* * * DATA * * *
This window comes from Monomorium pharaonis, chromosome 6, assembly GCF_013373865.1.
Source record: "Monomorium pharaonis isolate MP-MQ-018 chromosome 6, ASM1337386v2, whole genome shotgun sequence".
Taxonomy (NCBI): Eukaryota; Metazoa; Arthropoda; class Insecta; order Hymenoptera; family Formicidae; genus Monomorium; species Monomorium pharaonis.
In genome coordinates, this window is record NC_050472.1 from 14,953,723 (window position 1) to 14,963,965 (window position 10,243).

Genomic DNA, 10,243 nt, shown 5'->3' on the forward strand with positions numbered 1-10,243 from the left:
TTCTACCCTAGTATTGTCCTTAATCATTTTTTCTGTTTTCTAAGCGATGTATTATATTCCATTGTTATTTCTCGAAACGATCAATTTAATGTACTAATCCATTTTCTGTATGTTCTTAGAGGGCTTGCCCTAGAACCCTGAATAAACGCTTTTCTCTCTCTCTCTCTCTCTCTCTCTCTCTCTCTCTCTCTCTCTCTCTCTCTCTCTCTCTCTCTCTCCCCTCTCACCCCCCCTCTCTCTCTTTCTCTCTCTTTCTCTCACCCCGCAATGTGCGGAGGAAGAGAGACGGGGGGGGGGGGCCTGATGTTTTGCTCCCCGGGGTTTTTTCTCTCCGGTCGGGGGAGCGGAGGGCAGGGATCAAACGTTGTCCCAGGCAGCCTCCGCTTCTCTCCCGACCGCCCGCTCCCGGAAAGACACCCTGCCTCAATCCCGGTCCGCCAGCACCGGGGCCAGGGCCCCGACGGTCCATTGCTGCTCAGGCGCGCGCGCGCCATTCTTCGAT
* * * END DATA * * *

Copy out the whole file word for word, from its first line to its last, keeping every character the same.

This window comes from Monomorium pharaonis, chromosome 6, assembly GCF_013373865.1.
Source record: "Monomorium pharaonis isolate MP-MQ-018 chromosome 6, ASM1337386v2, whole genome shotgun sequence".
Taxonomy (NCBI): Eukaryota; Metazoa; Arthropoda; class Insecta; order Hymenoptera; family Formicidae; genus Monomorium; species Monomorium pharaonis.
In genome coordinates, this window is record NC_050472.1 from 14,953,723 (window position 1) to 14,963,965 (window position 10,243).

Genomic DNA, 10,243 nt, shown 5'->3' on the forward strand with positions numbered 1-10,243 from the left:
TTCTACCCTAGTATTGTCCTTAATCATTTTTTCTGTTTTCTAAGCGATGTATTATATTCCATTGTTATTTCTCGAAACGATCAATTTAATGTACTAATCCATTTTCTGTATGTTCTTAGAGGGCTTGCCCTAGAACCCTGAATAAACGCTTTTCTCTCTCTCTCTCTCTCTCTCTCTCTCTCTCTCTCTCTCTCTCTCTCTCTCTCTCTCTCTCTCTCCCCTCTCACCCCCCCTCTCTCTCTTTCTCTCTCTTTCTCTCACCCCGCAATGTGCGGAGGAAGAGAGACGGGGGGGGGGGGCCTGATGTTTTGCTCCCCGGGGTTTTTTCTCTCCGGTCGGGGGAGCGGAGGGCAGGGATCAAACGTTGTCCCAGGCAGCCTCCGCTTCTCTCCCGACCGCCCGCTCCCGGAAAGACACCCTGCCTCAATCCCGGTCCGCCAGCACCGGGGCCAGGGCCCCGACGGTCCATTGCTGCTCAGGCGCGCGCGCGCCATTCTTCGAT